NY House clears way for governor’s impeachment for harassment

The New York House on Thursday opened an investigation into State Governor Andrew Cuomo after four of his former employees accused him of sexually harassing them.

With this decision, which sets the stage for the first impeachment effort in more than a century in New York City, the Judicial Committee acquires broad jurisdiction to investigate not only allegations of sexual harassment, but also accusations that its administration covered 100% of deaths in retirement homes during the pandemic.

The governor is going through one of the most turbulent times of his three terms. The green light for the investigation, which came after a more than three-hour meeting between lawmakers, also shows Cuomo has little support from his Democratic Party.

Cuomo denies the charges and has promised to cooperate with the investigation. He even did a mea-culpa, stating that it was his custom to kiss and hug people when he greeted them, apologizing for any behavior that made “people uncomfortable.” .

The announcement of the House decision came on the same day that 59 State House Democrats – roughly 40% of party member seats – signed a statement demanding that Cuomo resign immediately after the harassment allegations. .

“The charges against the governor are serious,” Speaker of the House Carl Heastie, a Democrat, said in a statement, adding that the investigation will include interviews with witnesses, subpoena and assessment. proofs.

Heastie has indicated that he would not move forward with impeachment without the majority of his own Democratic acronym, a common practice for almost every law in the House.

Against the governor, charges of unwanted advances and inappropriate comments are weighed. Former employee Charlotte Bennett, 25, who was an executive assistant and health policy advisor until she left in November, accused him of sexually harassing her last year.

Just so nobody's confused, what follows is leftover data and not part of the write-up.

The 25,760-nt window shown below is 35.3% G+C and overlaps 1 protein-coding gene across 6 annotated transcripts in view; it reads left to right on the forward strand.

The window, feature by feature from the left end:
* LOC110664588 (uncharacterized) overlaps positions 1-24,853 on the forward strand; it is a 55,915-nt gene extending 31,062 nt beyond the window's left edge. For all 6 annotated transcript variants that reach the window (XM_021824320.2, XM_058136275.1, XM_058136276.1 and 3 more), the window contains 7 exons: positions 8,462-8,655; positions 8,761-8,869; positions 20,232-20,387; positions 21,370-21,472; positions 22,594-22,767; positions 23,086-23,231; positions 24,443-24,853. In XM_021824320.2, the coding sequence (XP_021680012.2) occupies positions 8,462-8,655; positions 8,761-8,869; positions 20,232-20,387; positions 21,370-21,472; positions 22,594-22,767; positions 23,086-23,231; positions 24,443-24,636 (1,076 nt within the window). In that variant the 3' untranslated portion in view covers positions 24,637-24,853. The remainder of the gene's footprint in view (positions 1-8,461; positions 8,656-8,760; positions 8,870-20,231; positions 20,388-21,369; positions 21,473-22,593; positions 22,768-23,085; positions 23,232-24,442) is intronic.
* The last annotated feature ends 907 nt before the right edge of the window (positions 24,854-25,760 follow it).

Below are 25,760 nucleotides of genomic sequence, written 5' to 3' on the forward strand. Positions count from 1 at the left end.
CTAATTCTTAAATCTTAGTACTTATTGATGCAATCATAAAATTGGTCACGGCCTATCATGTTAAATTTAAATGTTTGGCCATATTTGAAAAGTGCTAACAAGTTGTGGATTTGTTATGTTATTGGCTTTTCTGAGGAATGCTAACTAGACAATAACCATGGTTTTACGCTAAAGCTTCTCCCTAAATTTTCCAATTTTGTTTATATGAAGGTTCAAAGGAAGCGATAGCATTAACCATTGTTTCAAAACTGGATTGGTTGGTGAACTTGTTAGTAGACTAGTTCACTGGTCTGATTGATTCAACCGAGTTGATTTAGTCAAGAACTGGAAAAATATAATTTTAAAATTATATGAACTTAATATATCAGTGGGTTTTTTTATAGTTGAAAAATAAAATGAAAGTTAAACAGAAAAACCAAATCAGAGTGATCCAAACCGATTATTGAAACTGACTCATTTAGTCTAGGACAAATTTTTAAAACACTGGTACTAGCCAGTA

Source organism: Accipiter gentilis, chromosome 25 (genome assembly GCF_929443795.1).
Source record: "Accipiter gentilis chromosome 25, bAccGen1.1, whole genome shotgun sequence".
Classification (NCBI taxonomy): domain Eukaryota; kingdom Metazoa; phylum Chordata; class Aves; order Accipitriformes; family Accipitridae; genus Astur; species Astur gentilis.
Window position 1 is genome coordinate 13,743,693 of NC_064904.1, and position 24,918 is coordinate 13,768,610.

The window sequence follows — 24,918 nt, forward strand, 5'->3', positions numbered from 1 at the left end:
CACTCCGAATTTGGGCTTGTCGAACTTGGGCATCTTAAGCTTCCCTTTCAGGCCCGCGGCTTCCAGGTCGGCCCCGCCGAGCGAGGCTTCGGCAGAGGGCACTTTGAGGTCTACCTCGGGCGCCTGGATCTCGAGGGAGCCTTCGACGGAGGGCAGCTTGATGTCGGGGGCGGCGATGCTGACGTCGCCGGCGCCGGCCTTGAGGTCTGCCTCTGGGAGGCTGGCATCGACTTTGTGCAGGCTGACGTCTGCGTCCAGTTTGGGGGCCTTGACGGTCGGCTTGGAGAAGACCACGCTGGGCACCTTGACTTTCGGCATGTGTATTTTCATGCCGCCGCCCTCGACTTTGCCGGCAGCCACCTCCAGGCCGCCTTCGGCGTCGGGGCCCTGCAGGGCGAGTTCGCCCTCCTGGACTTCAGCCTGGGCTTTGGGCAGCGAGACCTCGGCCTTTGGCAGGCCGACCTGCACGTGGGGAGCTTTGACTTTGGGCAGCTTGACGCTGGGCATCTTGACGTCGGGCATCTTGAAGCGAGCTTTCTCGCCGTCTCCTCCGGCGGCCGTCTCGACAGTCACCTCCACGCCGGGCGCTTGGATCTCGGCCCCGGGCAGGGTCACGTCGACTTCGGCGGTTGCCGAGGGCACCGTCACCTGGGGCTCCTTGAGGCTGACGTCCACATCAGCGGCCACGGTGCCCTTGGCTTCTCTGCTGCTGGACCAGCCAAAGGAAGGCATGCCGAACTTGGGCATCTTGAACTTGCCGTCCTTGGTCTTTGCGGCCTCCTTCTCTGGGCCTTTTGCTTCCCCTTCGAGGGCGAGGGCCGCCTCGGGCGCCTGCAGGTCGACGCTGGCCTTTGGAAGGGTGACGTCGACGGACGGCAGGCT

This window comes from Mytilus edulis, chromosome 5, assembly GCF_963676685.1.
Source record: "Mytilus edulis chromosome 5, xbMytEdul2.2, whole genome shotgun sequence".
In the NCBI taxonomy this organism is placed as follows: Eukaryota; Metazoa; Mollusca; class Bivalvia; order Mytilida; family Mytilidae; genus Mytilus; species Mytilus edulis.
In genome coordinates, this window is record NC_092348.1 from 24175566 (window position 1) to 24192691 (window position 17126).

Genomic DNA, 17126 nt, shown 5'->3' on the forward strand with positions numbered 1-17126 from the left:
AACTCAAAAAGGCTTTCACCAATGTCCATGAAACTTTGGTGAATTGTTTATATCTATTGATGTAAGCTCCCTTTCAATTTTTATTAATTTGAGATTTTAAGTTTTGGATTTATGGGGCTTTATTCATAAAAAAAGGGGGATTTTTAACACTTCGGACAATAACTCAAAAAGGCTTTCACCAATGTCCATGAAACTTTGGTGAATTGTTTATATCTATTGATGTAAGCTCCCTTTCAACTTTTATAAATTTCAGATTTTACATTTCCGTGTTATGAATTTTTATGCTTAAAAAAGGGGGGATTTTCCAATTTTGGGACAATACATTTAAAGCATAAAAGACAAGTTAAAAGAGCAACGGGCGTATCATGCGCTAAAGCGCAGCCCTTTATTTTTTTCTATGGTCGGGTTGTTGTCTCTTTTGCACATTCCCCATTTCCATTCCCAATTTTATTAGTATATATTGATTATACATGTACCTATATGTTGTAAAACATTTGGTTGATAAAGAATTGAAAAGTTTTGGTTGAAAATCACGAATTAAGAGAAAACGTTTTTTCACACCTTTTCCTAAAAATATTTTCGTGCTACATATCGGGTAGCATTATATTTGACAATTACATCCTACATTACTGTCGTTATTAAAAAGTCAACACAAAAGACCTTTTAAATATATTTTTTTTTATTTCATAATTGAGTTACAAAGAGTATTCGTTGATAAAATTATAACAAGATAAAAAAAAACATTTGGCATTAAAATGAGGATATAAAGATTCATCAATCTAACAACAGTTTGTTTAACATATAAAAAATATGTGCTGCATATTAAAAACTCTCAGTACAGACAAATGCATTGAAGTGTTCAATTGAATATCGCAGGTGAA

According to the New York Times, Cuomo asked her about her sex life and if she had ever had sex with older men. Bennett said she reported the incident to the chief of staff and was transferred to another post – the US newspaper corroborated her account with interviews with friends and relatives whom she had told about incidents at the time and reviewed text messages and emails.

Bennett’s accusations came days after another former government aide, Lindsey Boylan, supplemented previous allegations of sexual harassment she had made against the governor.

Boylan, who worked at the state’s economic development agency from 2015 to 2018, published an article on Wednesday (24) detailing several years of uncomfortable interactions with the Democrat.

Boylan said her boss at the time told her Cuomo was “hot” for her and that the governor “tried to touch my ass, arms and legs.” In October 2017, on a flight home from an event in western New York, Boylan said, Cuomo said they should “play strip poker.”

The day after the NYT revealed Bennett’s complaints, New York City Mayor Bill de Blasio called for independent inquiries into the allegations of sexual harassment and senior deaths from coronavirus.

The Wall Street Journal reported on Saturday (6) that a former employee said Cuomo sometimes greeted her with a hug and kisses on both cheeks, called her “honey,” kissed her hand and asked her if she had. a boyfriend.

On the same day, the Washington Post reported that another former aide reported that the governor hugged her in a hotel room after a work event.

With Reuters and the New York Times

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